This five-week, government-subsidized arts festival in Germany sounds fun — if you’re a masochist:

“European democracy is, and always has been, a racist construct based on power and privilege,” the event’s program book tells us. With an agenda that takes aim at much of Western culture, the current edition could well be titled “Fear and Loathing in Europe.”

Fear of the other and fear for the fate of a multicultural Europe are central to “After Recent Days. A Late Night,” a collage of text and music that the director Christopher Marthaler has fashioned into an urgent appeal.

Staged in the Auditorium Maximum, the circular main lecture hall of the Ruhr University, in the city of Bochum, the production fuses incendiary political speeches with the works of Jewish composers who were banned, exiled and murdered by the Nazis. Eleven actors and six musicians perform from one half of the vast auditorium, with its tiered seating, while the audience watches from across the hall.

The place and time are a world parliament in 2145, marking 200 years since the liberation of Europe’s concentration camps. In this vision of the future, the European Union has fallen apart and the German Empire has been restored, but its leading politicians have hybrid German-Chinese names. None of the background is laid out neatly, but the delegates’ speeches hint at renewed attacks against Jews, Muslims and Roma. “European racism,” we learn, has been added to Unesco’s Lists of Intangible Cultural Heritage.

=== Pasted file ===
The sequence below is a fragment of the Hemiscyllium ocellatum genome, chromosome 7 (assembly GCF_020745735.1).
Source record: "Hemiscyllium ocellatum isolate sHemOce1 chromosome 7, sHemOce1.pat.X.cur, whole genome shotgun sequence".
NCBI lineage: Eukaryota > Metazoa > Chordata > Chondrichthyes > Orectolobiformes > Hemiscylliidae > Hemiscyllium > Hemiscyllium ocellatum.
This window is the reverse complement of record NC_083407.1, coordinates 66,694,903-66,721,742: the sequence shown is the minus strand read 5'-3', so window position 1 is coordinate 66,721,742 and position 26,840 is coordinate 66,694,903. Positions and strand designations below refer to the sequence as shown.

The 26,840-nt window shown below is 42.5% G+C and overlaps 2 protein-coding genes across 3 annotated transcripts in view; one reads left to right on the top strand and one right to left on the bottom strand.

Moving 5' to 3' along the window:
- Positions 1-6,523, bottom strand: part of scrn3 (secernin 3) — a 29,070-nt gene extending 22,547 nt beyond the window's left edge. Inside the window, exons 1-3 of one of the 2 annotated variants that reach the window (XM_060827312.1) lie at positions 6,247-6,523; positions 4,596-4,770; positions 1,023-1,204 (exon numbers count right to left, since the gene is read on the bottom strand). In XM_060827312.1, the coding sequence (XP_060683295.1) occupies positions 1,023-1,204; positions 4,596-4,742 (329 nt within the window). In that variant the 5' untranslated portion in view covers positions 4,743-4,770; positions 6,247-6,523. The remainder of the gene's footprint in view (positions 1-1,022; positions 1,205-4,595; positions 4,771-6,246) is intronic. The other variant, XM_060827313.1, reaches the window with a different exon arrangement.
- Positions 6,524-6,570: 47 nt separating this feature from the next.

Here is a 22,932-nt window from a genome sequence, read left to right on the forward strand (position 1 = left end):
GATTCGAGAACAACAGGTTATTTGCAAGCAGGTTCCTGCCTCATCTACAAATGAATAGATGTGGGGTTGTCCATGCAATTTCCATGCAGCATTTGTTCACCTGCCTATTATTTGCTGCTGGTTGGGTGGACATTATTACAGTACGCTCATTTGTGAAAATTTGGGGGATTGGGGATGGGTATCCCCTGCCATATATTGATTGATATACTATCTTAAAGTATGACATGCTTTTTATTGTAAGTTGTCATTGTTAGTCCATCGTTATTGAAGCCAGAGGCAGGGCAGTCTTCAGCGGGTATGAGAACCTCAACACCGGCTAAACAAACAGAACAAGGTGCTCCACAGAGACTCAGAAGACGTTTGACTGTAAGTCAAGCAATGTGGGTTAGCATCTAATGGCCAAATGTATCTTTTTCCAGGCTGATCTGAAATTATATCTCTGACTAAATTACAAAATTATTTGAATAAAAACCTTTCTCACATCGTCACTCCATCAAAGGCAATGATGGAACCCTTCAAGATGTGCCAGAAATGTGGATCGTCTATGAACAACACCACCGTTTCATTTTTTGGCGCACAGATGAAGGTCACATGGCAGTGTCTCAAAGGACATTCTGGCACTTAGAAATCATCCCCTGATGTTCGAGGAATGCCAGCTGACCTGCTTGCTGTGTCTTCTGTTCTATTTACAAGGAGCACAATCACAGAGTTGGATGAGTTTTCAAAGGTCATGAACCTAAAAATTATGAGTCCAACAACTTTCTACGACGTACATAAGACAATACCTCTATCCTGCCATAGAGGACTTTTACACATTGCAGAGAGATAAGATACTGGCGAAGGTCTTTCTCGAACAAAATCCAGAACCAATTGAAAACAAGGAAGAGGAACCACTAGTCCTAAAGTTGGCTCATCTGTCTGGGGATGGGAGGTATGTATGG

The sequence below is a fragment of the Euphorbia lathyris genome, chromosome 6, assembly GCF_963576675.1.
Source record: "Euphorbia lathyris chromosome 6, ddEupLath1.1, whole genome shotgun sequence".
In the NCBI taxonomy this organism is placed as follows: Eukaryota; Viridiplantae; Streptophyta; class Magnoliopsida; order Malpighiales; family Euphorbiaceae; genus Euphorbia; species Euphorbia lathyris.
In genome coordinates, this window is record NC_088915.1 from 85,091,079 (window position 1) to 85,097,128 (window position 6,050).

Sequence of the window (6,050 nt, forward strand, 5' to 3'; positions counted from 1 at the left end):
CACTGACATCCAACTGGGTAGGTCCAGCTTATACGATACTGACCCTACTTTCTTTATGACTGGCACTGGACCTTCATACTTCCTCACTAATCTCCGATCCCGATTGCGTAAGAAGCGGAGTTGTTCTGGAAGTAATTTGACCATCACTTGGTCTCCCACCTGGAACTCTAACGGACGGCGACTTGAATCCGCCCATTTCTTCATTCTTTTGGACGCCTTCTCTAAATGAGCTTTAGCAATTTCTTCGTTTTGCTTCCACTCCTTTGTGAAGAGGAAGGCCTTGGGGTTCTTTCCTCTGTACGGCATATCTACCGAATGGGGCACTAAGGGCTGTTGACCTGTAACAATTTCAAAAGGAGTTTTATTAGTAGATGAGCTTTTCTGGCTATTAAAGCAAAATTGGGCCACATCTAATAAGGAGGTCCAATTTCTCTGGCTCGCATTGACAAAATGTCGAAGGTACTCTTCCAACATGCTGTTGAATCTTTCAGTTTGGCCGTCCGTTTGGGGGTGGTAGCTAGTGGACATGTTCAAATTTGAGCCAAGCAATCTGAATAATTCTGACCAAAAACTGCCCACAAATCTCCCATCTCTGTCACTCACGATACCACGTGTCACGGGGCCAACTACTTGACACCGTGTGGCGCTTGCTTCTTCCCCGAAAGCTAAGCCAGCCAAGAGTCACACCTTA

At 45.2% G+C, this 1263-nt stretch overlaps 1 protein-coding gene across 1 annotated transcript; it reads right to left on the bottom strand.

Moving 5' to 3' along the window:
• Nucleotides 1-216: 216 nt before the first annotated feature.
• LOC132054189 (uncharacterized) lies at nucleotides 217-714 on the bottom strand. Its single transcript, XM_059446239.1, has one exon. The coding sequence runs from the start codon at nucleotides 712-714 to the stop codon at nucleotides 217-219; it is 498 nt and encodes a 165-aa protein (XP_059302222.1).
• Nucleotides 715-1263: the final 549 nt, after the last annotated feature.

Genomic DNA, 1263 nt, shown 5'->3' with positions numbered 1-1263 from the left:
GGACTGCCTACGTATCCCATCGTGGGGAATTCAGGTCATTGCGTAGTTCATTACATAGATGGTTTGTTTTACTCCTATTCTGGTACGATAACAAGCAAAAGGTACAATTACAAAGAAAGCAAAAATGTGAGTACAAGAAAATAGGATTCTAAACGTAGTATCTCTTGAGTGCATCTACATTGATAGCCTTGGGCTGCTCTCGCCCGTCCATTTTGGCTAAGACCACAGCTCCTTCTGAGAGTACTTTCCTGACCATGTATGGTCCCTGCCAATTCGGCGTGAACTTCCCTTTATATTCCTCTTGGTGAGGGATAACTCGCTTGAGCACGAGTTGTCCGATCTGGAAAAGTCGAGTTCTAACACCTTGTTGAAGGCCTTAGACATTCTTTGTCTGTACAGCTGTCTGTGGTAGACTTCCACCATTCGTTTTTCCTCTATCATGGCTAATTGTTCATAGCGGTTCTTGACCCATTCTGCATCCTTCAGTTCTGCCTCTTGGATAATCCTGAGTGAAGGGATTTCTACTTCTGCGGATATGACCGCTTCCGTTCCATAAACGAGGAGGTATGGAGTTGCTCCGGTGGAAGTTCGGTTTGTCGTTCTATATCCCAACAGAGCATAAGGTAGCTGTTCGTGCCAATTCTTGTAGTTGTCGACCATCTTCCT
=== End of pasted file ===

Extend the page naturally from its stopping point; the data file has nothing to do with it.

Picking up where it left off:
More, about a different performance:

The script is largely aphoristic, with the performers intoning such nuggets of wisdom as “The archivist always becomes the oppressor”; “Art is unable to shock. Only the world can do that”; “The image is as guilty as the creator”; and “Wretchedness is the basis of all art.”

And then there are the scenes of pornographic shock, including one where the director’s 25-year-old daughter, Romy Louise Lauwers, playing a somewhat younger version of herself, films the inside of her vagina with her Israeli boyfriend’s spy camera. She shows her father a film still and proudly calls it “the image that contains all images.”

A little while afterward, Ms. Lauwers and her mother (Needcompany’s co-founder, Grace Ellen Barkey) film themselves tying a string around the penis of the boyfriend, Elik Niv. As the daughter films Mr. Niv’s naked body in close-up, another character renders the judgment “Bruegel with a touch of Jewish.”

Mr. Lauwers wants us to think of him as “woke,” and the program book claims that the show examines the director’s “own legitimacy as a white, privileged artist in an intercultural context.”

If a social anthropologist from Mars examined this society, she would surely conclude that progressivism is the quasi-religious expression of a death wish.

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